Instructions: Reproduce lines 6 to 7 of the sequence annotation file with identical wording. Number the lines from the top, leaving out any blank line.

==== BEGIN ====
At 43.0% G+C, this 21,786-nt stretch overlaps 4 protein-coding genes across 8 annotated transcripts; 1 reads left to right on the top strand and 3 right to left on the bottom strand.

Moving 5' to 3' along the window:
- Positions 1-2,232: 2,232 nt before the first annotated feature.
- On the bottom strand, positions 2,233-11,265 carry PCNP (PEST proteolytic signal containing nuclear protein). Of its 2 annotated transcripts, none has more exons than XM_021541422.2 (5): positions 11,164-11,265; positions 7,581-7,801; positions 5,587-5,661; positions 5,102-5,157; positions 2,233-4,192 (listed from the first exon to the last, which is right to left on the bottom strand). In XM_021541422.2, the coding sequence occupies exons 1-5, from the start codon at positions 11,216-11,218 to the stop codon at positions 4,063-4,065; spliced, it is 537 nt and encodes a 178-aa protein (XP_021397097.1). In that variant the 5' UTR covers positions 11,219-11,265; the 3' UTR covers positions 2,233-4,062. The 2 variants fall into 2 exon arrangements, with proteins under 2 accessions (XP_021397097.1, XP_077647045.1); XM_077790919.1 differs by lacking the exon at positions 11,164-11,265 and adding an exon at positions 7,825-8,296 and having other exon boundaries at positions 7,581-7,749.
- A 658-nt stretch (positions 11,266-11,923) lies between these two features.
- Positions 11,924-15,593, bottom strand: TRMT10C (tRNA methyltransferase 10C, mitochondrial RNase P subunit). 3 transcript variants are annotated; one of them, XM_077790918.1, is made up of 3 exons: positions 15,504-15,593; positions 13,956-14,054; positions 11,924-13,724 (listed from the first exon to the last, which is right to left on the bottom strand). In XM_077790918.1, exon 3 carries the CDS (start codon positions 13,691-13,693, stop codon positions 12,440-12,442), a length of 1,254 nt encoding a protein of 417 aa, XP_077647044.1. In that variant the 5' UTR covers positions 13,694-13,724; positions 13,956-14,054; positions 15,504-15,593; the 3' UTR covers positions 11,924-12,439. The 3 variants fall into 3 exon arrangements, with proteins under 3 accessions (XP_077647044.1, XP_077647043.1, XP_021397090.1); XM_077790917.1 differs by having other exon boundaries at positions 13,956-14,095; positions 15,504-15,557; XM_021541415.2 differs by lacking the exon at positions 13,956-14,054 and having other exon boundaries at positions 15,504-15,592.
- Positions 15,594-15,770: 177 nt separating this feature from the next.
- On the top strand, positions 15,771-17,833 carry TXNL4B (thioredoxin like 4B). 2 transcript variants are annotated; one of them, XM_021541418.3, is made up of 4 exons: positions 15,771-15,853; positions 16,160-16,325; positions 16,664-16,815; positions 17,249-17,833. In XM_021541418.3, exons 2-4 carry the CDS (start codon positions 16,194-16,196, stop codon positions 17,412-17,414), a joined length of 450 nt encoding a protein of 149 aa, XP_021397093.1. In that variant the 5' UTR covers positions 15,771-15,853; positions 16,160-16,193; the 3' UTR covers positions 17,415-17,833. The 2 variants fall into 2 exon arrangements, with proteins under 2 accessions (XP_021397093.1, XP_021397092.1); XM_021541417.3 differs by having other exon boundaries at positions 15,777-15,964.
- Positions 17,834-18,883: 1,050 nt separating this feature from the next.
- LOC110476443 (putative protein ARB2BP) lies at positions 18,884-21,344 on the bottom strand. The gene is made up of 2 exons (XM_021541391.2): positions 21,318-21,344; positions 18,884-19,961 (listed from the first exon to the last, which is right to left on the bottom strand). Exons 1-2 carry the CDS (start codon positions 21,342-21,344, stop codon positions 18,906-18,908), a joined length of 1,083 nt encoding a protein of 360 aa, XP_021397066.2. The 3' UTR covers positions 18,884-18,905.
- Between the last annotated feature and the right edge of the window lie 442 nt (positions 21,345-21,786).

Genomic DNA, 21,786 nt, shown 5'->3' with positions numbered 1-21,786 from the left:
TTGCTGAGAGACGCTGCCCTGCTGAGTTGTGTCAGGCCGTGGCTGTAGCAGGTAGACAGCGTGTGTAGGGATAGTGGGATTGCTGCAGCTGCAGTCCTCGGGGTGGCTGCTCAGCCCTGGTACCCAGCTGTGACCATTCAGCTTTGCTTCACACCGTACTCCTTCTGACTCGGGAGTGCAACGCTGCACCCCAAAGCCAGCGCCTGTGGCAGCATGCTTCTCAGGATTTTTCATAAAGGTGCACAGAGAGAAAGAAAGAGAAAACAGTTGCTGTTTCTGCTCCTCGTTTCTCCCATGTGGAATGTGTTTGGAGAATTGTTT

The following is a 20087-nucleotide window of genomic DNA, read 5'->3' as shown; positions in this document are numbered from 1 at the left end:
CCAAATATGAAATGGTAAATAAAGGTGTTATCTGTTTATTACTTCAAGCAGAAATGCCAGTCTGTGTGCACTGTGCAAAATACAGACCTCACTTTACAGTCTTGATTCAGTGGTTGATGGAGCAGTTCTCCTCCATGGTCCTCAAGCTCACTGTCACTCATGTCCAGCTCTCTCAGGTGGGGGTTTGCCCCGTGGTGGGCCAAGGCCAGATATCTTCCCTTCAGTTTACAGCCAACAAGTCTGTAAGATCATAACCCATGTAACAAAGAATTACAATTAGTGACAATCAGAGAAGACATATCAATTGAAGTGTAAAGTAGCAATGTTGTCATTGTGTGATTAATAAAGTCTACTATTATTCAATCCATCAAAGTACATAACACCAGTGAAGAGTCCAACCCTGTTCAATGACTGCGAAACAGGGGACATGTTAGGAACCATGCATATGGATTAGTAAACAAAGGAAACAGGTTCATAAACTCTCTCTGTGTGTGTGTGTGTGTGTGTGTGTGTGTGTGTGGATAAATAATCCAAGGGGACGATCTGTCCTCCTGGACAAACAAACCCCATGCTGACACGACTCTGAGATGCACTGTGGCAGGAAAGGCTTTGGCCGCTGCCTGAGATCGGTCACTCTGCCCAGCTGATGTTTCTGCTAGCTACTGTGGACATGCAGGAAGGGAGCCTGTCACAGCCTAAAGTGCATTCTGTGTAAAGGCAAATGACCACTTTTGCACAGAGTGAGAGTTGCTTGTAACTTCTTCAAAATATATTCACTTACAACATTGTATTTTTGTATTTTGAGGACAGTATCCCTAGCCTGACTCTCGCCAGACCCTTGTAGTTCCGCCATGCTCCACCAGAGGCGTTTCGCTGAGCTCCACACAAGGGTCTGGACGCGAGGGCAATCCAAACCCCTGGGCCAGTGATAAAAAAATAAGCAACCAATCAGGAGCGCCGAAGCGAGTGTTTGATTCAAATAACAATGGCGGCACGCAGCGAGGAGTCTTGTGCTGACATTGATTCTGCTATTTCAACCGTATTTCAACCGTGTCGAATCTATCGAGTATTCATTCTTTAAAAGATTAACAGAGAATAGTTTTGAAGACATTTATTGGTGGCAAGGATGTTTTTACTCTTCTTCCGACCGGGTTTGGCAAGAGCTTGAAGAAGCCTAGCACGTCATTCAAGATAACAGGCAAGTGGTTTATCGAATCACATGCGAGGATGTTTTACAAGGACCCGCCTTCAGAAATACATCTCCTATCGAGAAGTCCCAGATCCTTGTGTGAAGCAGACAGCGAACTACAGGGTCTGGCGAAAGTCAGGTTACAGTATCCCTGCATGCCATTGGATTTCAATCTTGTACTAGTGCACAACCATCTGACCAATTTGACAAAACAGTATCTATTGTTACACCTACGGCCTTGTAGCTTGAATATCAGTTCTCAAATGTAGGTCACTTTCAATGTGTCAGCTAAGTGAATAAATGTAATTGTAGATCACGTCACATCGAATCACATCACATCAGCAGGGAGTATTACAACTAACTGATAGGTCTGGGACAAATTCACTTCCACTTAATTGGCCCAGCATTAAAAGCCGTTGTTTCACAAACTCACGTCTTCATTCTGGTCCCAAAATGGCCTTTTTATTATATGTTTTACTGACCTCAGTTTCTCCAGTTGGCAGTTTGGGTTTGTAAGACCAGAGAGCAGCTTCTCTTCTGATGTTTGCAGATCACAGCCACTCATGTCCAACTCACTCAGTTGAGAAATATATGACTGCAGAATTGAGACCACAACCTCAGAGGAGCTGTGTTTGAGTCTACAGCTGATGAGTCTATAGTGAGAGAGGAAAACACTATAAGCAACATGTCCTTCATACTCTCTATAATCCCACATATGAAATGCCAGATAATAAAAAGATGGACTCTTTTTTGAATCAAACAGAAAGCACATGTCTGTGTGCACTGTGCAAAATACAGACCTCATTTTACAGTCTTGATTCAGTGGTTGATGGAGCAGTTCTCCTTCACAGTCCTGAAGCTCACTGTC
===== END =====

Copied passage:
- Positions 11,924-15,593, bottom strand: TRMT10C (tRNA methyltransferase 10C, mitochondrial RNase P subunit). 3 transcript variants are annotated; one of them, XM_077790918.1, is made up of 3 exons: positions 15,504-15,593; positions 13,956-14,054; positions 11,924-13,724 (listed from the first exon to the last, which is right to left on the bottom strand). In XM_077790918.1, exon 3 carries the CDS (start codon positions 13,691-13,693, stop codon positions 12,440-12,442), a length of 1,254 nt encoding a protein of 417 aa, XP_077647044.1. In that variant the 5' UTR covers positions 13,694-13,724; positions 13,956-14,054; positions 15,504-15,593; the 3' UTR covers positions 11,924-12,439. The 3 variants fall into 3 exon arrangements, with proteins under 3 accessions (XP_077647044.1, XP_077647043.1, XP_021397090.1); XM_077790917.1 differs by having other exon boundaries at positions 13,956-14,095; positions 15,504-15,557; XM_021541415.2 differs by lacking the exon at positions 13,956-14,054 and having other exon boundaries at positions 15,504-15,592.
- Positions 15,594-15,770: 177 nt separating this feature from the next.